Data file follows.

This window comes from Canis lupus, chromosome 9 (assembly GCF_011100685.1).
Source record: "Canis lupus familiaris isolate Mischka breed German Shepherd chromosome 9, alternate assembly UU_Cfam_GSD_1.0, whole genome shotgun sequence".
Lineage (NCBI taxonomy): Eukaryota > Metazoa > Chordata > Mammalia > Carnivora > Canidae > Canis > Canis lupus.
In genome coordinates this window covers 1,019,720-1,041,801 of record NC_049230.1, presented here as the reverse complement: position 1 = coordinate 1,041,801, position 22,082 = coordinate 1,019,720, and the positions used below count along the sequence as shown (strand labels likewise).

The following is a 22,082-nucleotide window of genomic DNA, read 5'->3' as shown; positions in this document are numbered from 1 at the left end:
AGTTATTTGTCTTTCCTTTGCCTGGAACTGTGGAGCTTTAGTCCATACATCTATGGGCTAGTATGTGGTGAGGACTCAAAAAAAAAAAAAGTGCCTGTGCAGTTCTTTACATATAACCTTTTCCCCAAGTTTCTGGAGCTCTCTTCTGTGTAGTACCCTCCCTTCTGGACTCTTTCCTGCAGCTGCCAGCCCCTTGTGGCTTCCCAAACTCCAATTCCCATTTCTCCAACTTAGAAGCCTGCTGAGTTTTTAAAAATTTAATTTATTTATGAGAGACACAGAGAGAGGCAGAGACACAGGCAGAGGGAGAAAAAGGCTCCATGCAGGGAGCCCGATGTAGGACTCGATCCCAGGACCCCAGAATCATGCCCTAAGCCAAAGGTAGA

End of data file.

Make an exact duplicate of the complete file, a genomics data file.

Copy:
This window comes from Canis lupus, chromosome 9 (assembly GCF_011100685.1).
Source record: "Canis lupus familiaris isolate Mischka breed German Shepherd chromosome 9, alternate assembly UU_Cfam_GSD_1.0, whole genome shotgun sequence".
Lineage (NCBI taxonomy): Eukaryota > Metazoa > Chordata > Mammalia > Carnivora > Canidae > Canis > Canis lupus.
In genome coordinates this window covers 1,019,720-1,041,801 of record NC_049230.1, presented here as the reverse complement: position 1 = coordinate 1,041,801, position 22,082 = coordinate 1,019,720, and the positions used below count along the sequence as shown (strand labels likewise).

The following is a 22,082-nucleotide window of genomic DNA, read 5'->3' as shown; positions in this document are numbered from 1 at the left end:
AGTTATTTGTCTTTCCTTTGCCTGGAACTGTGGAGCTTTAGTCCATACATCTATGGGCTAGTATGTGGTGAGGACTCAAAAAAAAAAAAAGTGCCTGTGCAGTTCTTTACATATAACCTTTTCCCCAAGTTTCTGGAGCTCTCTTCTGTGTAGTACCCTCCCTTCTGGACTCTTTCCTGCAGCTGCCAGCCCCTTGTGGCTTCCCAAACTCCAATTCCCATTTCTCCAACTTAGAAGCCTGCTGAGTTTTTAAAAATTTAATTTATTTATGAGAGACACAGAGAGAGGCAGAGACACAGGCAGAGGGAGAAAAAGGCTCCATGCAGGGAGCCCGATGTAGGACTCGATCCCAGGACCCCAGAATCATGCCCTAAGCCAAAGGTAGA